Somehow, the St. Louis Rams found a win. Heading into the locker room at halftime, that seemed impossible.
Head coach Steve Spagnuolo's conservative offensive tendencies made it a nail biter that came down to the last minute of play, when it should have been over after a Danny Amendola 84-yard punt return. At that point, with a five-point lead and the ball at the 49ers 12-yard line, the Rams ran it three times before kicking a field goal. Running it the first time, or even the second, wouldn't have been such an issue if the Rams' offensive line had done a better job of blocking today, heck, any blocking would have been an improvement from a front five easily handled by the San Francisco defensive line.
I don't mean to complain. Spagnuolo and Shurmur set aside their fear of success long enough to go with the hurry up offense, i.e. turn things over to Bradford, and switch up the playbook with a deep shot to Danario Alexander that set up the second touchdown and some creative calls like a Danny Amendola end-around, my personal favorite. Nevertheless, the game was closer than it needed to be because for some reason the Rams think that any lead at any point during the game mandates a dried-up approach to possession.
That kind of thinking works when you have playmakers at receiver and road graders in the middle of the offensive line, neither of which the Rams can claim.
Credit the defense for setting an aggressive tempo that kept the 49ers on their heels the entire game, regardless of the decision to switch quarterbacks. Chris Long, bruised thigh and all, and his front four dominated the 49ers makeshift offensive line; all four of the Rams' sacks came from Long and his linemates.
And don't forget the turnovers. Back when the Rams were falling into oblivion in the days of Linehan and Haslett, they used a defense that keyed on the ball to make up for offensive inconsistency. Spagnuolo and Flajole did that today, and it paid off. Of course, this time around, it helps that the Rams have much surer tackling, meaning that forcing turnovers isn't an all or nothing proposition.
Three things and parting words after the jump...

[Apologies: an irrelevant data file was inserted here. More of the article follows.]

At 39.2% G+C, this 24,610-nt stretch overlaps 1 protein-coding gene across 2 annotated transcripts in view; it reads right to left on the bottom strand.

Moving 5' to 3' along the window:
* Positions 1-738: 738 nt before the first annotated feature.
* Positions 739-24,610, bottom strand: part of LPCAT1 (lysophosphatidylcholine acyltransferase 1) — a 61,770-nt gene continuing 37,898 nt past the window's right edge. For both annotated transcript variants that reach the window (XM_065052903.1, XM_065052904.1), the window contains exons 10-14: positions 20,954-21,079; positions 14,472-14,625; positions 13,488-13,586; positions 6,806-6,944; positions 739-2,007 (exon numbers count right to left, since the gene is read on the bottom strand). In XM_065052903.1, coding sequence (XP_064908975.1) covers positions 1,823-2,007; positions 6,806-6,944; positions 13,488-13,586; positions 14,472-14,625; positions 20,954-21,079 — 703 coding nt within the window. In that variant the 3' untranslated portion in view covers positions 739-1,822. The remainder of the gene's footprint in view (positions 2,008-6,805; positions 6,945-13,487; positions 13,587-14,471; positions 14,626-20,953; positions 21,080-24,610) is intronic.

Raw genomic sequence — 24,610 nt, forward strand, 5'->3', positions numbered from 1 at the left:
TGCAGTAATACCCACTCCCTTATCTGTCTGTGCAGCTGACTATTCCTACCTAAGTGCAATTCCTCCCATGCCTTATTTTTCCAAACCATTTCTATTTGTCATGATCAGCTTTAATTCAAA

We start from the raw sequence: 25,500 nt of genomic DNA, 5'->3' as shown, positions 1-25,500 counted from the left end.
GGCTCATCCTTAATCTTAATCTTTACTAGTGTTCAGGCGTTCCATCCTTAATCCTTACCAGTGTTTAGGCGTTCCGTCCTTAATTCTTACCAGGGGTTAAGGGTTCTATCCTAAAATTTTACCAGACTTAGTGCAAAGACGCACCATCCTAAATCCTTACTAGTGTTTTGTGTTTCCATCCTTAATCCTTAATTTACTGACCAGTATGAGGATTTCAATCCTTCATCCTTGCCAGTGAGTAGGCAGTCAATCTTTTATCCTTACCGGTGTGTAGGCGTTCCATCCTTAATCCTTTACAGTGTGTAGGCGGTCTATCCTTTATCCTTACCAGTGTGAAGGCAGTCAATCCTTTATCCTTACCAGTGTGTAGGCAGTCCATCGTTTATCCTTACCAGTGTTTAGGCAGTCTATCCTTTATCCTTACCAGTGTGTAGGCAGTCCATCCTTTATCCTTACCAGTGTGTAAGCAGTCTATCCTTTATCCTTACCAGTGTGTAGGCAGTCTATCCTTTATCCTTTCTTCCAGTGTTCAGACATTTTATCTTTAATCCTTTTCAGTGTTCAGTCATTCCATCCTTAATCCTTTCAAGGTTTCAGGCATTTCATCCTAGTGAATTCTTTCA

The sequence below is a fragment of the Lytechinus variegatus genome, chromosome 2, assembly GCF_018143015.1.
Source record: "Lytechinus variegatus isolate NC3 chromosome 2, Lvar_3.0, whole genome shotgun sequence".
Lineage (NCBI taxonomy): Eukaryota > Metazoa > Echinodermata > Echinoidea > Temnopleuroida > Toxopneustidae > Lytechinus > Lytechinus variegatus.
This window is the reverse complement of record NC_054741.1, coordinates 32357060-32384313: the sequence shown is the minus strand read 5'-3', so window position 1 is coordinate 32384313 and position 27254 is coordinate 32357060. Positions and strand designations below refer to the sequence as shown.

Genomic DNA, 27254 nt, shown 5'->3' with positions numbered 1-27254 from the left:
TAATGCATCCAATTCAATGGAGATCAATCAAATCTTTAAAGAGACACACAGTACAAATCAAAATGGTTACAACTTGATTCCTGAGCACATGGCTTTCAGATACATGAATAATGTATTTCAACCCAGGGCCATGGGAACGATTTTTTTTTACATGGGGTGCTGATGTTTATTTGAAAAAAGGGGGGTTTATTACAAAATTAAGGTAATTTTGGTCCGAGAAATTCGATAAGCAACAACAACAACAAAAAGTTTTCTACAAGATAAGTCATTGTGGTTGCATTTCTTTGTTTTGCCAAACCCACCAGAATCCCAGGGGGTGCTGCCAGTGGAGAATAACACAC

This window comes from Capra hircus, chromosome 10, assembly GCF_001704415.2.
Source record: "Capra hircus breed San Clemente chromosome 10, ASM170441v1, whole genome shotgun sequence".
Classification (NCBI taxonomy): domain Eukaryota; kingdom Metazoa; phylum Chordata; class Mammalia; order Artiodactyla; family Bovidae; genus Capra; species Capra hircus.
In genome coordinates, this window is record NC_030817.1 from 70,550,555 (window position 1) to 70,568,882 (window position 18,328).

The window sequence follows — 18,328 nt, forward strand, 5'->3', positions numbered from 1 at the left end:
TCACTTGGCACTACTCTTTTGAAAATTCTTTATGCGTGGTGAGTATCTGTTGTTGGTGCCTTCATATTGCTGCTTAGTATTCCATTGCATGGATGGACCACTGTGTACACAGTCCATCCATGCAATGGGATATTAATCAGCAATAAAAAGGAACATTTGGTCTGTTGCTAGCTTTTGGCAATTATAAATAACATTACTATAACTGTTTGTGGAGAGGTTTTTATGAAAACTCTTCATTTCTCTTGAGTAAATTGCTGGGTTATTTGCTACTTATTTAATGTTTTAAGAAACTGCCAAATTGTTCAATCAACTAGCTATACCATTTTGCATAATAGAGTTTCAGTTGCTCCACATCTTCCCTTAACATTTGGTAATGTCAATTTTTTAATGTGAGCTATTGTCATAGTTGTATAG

The Rhythm Method
The success of the Rams with the hurry-up offense is telling. It lends credence to that internet meme, started by Trent Dilfer of all people, that defenses are locking down Steven Jackson and playing Sam Bradford in the short passing game. When the Rams run the no-huddle they move the ball; it's that simple. Why? Partly because it forces defenses off their game plan, an easy game plan when the team lacks talent like the Rams do. Think of it like jazz. Jazz is at its best when played off the cuff, when musicians just play the sheet music, it's called Kenny G. Why the Rams don't run this more blows my mind, but at least they go to it enough...or did today anyway.
In the Trenches
San Fran's defensive linemen owned the Rams offensive line...from tackle to tackle. It's embarrassing. As a group their athletic enough to do well in pass blocking, but opening lanes against stout defensive linemen requires power. Personally, the most frustrating thing about the offensive play calling is that they call so many damn runs up through the middle, when it clearly doesn't work. Hell, they did that with two minutes left and gave the 49ers one last possession, a dangerous gambit when they have talented receivers like Vernon Davis and Michael Crabtree. That's also a good lesson that being conservative is really just redistributing risk. I think that starting, or at least playing, John Greco at RG would help. Probably that's not enough, but it's a step in the right direction. Using the full back more often would help too, but even then there has to be some minimal blocking up front.
Yes, I have a Smith's CD, but my passing fancy for whiny English emo rock isn't what I'm talking about here. I don't know why head coach Mike Singletary lifted Troy Smith in favor of Alex Smith. Yes, statistically, Troy was having a terrible game, but his ability to move outside the pocket could have threatened the Rams at their weakest spots on defense...it did on several occasions in this game. Really, the SF QB situation is just the most obvious instance of the Rams just playing more disciplined, better football than the 49ers. No matter how much we dislike the playcalling, the Rams were technically pretty sound, and that was enough, especially after last week when poor execution added fuel to the fire.
Bradford had a really nice game today, after looking a little shaky early in the game. Completing 28 of 37 passes for a TD and a 107 QB rating, he set the record for completions by a rookie. I think he was pressing a little bit, trying to carry too much of the load and forcing things. It was a much better second half for Bradford and the Rams. Hopefully, that hot streak is a confidence booster, something they'll need in spades in Seattle next week, where the game will determine who wins the NFC West.